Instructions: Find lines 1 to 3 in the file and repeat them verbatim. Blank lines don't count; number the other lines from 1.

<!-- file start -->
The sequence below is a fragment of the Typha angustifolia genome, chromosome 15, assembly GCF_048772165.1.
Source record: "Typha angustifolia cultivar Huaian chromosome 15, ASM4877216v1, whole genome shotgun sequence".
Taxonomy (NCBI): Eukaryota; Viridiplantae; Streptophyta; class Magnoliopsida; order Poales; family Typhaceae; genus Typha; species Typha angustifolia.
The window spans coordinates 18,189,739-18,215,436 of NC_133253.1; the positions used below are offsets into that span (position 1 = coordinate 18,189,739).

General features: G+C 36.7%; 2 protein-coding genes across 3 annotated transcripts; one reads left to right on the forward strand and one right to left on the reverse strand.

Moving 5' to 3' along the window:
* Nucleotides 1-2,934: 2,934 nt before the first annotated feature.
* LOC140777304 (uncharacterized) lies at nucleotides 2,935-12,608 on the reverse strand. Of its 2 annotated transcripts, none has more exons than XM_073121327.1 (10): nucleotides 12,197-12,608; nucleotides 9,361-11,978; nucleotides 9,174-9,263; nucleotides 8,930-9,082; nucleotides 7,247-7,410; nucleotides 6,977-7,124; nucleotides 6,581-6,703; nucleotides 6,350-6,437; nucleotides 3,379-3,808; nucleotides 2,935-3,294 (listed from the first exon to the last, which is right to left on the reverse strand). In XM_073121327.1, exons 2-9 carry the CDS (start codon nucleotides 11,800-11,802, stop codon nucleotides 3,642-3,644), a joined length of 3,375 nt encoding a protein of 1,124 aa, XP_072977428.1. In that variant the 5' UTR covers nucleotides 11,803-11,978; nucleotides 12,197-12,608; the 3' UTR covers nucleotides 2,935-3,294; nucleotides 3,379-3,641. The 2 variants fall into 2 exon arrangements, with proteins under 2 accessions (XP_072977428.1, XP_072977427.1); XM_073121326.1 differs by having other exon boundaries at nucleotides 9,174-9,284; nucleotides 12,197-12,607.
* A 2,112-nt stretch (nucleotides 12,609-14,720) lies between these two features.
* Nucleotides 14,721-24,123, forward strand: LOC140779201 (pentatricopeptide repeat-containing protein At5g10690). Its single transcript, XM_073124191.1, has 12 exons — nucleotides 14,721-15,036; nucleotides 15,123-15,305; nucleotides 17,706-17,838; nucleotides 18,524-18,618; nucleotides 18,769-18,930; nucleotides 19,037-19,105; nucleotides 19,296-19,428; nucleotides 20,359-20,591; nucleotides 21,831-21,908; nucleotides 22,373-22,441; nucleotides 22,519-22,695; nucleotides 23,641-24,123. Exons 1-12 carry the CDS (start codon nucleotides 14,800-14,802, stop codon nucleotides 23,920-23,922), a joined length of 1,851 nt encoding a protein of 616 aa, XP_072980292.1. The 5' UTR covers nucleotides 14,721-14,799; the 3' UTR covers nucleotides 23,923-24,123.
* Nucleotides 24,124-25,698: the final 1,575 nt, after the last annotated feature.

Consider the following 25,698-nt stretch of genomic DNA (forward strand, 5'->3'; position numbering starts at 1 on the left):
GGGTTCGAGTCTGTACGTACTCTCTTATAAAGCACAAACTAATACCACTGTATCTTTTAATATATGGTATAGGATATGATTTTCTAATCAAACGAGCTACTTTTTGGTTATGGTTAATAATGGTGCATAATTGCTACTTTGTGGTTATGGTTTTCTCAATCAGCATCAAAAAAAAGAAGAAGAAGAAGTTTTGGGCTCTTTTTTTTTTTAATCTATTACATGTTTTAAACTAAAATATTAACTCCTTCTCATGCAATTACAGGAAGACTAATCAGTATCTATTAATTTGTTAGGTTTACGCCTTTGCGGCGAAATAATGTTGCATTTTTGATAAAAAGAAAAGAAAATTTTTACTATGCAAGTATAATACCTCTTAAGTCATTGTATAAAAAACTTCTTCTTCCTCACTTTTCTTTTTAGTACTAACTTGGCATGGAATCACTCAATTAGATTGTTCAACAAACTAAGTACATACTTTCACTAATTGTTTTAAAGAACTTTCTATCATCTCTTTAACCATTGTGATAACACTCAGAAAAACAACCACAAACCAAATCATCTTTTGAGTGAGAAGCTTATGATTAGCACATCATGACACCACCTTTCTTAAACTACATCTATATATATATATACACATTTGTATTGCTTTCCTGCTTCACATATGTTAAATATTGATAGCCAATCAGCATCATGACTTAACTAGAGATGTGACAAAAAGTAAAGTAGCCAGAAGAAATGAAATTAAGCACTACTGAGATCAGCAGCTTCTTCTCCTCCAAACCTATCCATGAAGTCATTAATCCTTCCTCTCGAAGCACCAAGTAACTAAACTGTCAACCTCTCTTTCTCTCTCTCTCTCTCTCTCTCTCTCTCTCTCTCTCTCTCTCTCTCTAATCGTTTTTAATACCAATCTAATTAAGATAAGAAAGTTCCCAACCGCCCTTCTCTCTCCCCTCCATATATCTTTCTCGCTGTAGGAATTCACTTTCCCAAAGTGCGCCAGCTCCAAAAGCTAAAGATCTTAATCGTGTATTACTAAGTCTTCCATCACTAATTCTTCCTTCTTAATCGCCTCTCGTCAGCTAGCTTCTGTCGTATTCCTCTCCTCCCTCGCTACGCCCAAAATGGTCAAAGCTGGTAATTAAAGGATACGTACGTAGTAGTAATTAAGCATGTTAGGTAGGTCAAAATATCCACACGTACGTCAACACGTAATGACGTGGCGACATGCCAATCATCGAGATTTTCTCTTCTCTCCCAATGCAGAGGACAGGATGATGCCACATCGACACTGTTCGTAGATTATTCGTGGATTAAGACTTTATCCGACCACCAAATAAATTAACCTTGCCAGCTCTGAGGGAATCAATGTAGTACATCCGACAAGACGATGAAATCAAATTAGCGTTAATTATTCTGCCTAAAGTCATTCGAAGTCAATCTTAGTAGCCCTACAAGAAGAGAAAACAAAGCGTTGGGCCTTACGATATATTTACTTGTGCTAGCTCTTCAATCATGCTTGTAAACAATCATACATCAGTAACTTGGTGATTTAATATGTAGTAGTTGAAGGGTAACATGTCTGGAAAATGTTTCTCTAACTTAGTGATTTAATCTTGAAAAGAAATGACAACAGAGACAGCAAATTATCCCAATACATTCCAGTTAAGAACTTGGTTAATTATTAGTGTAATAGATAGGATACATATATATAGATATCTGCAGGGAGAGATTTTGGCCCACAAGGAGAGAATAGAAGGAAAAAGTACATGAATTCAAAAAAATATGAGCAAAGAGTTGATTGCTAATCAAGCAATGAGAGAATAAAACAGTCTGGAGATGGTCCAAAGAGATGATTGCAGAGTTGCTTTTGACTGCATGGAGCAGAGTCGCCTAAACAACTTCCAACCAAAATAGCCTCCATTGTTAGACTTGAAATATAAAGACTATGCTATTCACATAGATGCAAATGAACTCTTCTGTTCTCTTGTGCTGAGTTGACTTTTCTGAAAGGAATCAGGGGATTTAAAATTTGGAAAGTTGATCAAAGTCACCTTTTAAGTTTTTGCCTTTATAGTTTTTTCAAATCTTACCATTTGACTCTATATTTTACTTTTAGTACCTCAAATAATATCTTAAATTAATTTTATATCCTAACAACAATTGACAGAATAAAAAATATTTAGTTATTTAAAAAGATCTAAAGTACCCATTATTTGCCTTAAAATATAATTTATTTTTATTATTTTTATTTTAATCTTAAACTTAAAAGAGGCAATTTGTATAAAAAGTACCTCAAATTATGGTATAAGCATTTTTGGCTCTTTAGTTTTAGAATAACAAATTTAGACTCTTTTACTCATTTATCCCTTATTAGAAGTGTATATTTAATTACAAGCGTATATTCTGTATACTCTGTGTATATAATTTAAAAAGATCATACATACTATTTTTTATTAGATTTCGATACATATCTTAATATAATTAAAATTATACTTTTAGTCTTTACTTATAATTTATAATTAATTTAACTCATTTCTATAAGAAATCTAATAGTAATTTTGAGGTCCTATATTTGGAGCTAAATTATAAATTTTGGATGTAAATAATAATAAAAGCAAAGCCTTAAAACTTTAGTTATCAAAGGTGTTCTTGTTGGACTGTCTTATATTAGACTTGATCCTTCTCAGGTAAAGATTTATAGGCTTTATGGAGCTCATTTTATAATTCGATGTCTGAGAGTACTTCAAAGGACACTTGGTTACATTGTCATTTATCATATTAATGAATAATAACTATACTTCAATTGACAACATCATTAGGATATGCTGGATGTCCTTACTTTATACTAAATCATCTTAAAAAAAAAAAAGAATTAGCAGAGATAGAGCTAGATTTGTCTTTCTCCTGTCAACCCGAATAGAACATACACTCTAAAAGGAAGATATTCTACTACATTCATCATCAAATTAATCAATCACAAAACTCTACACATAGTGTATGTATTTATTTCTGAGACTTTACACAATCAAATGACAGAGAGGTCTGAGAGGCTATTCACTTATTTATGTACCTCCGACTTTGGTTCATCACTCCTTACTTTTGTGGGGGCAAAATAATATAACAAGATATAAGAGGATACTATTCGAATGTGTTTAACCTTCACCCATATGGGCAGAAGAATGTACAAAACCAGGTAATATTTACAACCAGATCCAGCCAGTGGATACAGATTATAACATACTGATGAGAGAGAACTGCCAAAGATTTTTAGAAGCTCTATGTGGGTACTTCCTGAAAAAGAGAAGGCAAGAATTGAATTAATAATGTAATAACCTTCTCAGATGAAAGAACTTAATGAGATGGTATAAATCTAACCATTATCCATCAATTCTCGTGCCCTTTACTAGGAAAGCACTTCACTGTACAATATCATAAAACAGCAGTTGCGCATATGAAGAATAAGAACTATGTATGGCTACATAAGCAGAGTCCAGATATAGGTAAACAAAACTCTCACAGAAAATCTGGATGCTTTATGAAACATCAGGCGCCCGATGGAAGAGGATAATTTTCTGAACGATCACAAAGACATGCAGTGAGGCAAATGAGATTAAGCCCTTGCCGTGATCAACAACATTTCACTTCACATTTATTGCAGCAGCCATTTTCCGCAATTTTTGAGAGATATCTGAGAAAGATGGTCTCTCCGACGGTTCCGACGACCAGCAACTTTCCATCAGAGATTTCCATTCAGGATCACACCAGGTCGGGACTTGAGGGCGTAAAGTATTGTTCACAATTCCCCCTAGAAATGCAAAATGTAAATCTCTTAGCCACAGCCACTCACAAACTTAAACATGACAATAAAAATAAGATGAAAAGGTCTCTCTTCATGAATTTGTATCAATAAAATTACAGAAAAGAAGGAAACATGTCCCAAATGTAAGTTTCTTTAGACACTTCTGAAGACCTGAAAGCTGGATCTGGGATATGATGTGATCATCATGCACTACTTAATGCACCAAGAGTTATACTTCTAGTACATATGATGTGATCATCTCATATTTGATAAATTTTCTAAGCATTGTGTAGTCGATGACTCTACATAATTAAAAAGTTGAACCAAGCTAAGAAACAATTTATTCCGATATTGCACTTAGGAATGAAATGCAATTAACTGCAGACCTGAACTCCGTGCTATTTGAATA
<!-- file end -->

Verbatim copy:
The sequence below is a fragment of the Typha angustifolia genome, chromosome 15, assembly GCF_048772165.1.
Source record: "Typha angustifolia cultivar Huaian chromosome 15, ASM4877216v1, whole genome shotgun sequence".
Taxonomy (NCBI): Eukaryota; Viridiplantae; Streptophyta; class Magnoliopsida; order Poales; family Typhaceae; genus Typha; species Typha angustifolia.